Friday, April 1, 2011

Add Houseplants To Spring Cleaning

Winter is tough on plants. Even though they don’t really go dormant – just slow down – the arrival of shorter, cloudier days influences their growing conditions and affects their health. Heating systems go on, the air gets drier, light quality and quantity is reduced, cold drafts may occur and insects - which can explode in numbers under these favorable conditions - can invade with a vengeance. By the time this dreary season comes to an end, your houseplants will look like they’ve seen better days, especially if you haven’t paid much attention to them during this period.

So now that spring - the perfect time to catch up on all the plant maintenance - is finally here, what can you do to get your greenery back in tiptop shape? Let’s take a look below at three ways to help your plants look and feel better.

1) Get Out The Rubber Ducky

It doesn’t take long for a plant’s leaves to be coated with a layer of dust, grease, oil or any other airborne particle, making them unattractive and dull. The type of residue and the amount that gathers depends on where your potted beauty is situated.

A dirty plant is an unhappy plant. Dirty leaves can’t absorb as much light as clean ones. Inadequate light diminishes the ability to photosynthesize (your plant’s way to feed itself). This causes stress. Substances that accumulate on the leaves can also clog up the plant’s breathing pores, which can also disrupt optimal growth. And cause stress.

Dust on outdoor plants is washed away by the rain and insects are kept in check by being blown away by the wind. Since those beneficial elements of Mother Nature are not available indoors, it’s up to us to meet those needs for our houseplants.

Give them a shower: If it’s too cold to take it outdoors and hose it down, lug your plant into your bathroom shower and wash away the grime with a gentle spray of lukewarm water. (Smaller plants can be washed under running water from a faucet or showered with the side spray in the kitchen sink) Rinse the entire plant, paying particular attention to the underside of leaves where pests harbor. When you’re done, let your plant sit in the bathtub for awhile to enjoy the humidity, then tip it over to dump out any water that may have accumulated in the drainage tray. Note: If you’re concerned about the soil, cover it with aluminum foil to keep it from becoming overly saturated (and from ending up in your bathtub).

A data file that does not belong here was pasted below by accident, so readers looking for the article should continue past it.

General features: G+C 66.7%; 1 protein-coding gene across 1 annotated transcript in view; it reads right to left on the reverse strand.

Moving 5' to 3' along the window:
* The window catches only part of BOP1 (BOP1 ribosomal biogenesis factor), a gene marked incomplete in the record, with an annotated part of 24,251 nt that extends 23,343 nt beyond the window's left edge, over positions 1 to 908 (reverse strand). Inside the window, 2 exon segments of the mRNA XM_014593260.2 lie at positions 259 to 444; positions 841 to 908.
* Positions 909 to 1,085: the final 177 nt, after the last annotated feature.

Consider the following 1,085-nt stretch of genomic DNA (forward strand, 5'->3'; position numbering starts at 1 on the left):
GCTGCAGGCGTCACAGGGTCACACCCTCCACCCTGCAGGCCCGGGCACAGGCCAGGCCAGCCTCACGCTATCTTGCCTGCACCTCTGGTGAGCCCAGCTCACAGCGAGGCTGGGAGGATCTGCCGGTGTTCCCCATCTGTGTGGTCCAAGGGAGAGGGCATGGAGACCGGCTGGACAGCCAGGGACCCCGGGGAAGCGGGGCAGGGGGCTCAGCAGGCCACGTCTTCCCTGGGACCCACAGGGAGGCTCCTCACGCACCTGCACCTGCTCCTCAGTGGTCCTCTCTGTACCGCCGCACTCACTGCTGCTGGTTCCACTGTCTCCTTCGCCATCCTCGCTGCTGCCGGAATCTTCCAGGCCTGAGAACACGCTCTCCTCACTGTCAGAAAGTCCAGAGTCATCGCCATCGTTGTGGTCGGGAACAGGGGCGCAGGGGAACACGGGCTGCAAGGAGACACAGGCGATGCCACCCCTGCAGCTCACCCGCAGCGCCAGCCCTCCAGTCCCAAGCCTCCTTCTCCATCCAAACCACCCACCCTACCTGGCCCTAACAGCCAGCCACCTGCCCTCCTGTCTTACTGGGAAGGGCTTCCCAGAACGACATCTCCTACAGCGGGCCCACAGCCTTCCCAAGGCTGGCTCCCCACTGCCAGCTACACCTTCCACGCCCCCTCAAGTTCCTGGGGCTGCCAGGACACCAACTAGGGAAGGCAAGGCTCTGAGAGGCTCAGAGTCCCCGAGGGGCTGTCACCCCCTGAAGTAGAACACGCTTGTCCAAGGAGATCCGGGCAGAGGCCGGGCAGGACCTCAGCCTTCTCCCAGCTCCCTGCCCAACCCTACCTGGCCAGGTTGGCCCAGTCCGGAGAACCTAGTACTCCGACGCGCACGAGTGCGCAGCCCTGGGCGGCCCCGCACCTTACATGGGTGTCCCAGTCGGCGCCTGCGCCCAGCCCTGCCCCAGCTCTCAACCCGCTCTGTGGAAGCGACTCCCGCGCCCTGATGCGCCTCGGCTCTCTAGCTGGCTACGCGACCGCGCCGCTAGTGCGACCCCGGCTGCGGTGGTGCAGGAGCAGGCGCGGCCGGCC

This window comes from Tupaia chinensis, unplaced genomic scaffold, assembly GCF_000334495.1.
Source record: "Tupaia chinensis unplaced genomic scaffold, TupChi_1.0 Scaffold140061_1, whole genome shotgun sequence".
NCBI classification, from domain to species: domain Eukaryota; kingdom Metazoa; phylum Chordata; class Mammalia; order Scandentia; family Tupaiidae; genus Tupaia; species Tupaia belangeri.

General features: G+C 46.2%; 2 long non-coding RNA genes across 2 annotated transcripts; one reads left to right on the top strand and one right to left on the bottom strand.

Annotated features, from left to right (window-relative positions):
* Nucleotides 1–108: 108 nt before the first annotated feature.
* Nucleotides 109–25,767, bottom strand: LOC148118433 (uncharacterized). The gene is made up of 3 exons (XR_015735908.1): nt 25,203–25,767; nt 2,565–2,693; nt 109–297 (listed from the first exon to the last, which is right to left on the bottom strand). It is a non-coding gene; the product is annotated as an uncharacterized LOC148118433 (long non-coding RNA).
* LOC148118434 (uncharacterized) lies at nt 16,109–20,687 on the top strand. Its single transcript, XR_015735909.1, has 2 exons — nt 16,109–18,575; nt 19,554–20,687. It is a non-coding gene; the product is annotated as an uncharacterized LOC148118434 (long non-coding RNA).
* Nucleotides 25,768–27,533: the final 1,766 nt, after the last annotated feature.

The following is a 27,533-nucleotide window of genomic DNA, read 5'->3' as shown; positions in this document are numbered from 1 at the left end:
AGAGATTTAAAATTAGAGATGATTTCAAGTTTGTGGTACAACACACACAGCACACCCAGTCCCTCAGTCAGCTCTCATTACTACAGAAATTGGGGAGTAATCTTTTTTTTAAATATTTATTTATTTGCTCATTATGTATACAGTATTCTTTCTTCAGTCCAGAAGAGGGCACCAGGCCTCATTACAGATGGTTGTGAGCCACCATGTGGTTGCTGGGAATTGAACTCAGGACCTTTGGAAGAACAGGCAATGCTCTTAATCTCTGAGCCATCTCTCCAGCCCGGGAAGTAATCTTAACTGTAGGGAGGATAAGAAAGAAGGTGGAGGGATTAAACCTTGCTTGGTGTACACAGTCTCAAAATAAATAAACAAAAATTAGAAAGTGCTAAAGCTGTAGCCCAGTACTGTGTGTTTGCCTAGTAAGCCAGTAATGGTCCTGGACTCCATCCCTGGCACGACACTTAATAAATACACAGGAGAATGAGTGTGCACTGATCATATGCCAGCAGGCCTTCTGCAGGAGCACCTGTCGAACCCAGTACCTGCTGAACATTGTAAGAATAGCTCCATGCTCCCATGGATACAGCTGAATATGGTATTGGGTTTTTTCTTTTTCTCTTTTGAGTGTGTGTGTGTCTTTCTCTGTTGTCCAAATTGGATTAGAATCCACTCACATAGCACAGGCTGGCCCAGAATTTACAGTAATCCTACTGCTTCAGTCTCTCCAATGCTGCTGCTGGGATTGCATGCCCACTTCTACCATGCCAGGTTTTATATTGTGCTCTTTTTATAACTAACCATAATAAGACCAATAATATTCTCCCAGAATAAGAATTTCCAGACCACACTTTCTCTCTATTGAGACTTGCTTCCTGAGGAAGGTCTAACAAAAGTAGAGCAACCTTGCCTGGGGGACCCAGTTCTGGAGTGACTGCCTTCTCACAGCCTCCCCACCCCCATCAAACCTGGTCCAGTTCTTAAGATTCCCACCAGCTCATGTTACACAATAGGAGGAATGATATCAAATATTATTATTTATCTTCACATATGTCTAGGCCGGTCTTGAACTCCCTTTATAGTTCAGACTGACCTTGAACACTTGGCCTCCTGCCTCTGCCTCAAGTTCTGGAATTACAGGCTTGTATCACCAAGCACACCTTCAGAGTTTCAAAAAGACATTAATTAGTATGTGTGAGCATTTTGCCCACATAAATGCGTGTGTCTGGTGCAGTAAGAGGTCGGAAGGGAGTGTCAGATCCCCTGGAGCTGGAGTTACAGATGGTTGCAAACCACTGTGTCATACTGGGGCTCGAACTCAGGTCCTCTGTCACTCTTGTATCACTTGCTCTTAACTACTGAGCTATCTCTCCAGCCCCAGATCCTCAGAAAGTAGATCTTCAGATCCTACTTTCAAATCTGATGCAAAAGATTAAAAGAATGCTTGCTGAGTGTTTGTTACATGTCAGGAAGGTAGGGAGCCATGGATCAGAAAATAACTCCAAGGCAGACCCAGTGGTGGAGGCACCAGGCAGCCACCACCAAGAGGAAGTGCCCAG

Sponge Away the Dirt: Dip a soft sponge or cloth in lukewarm water, squeeze out the excess and wipe the top and bottom of the leaves. This method is useful for plants that are too big to lug into the shower and if you prefer to clean your plants without moving them from their spot. To speed up the process, try using two sponges simultaneously – one underneath the leaf and one on top. Remember to be very gentle; over-cleaning can remove important cells and damage your plant’s health.

Dunk Them: For smaller plants, place aluminum foil or plastic wrap over the soil, support the plant and its medium by placing your fingers over the base of the plant (soil level), turn it upside down, dunk the foliage in a bucket of water and swish the leaves back and forth. You can add ½ teaspoon of mild dish soap to each liter of water for extra cleaning power or insecticidal soap to guarantee that there’s no leaf burn. Never use soaps that contain degreasing compounds that may damage the leaves of delicate plants.

Squirt Away: Pick up a cheap plastic mister, fill it up with a mild soap solution and spray your plants to your heart’s content whenever you’re in the mood. You can add mild dishwashing liquid or insecticidal soap plus some rubbing alcohol to the mix to keep insects at bay. This method can discourage pests and reduce dust on leaves but not totally eliminate them. I’d recommend using this as a valuable supplement to one of the steps above.

Brush It Off: Fuzzy-leaved plants such as African Violets are sensitive to touch and don’t care very much for showers. Washing their leaves with water can be hazardous to them so use a soft paintbrush instead to gently dust away built-up residue. Place your hand under a delicate leaf to support it and gently brush from the base of the leaf to its tip. Note: This method is also handy with Cacti.

Tidy Up The Pot: You’ve put in a lot of effort into getting your houseplant to shine so why not go the distance and tidy up that pot? Wipe down the container with a damp cloth to remove dust and grime. If there is a substantial residue buildup (this applies mostly to clay pots), you may have to remove the plant and do a thorough cleaning with a solution of 1 part bleach to 10 parts water. If you’re planning to move your plant into a new or larger container in the near future, just wipe the exterior of the present container in the meantime and do the thorough cleaning when it’s empty.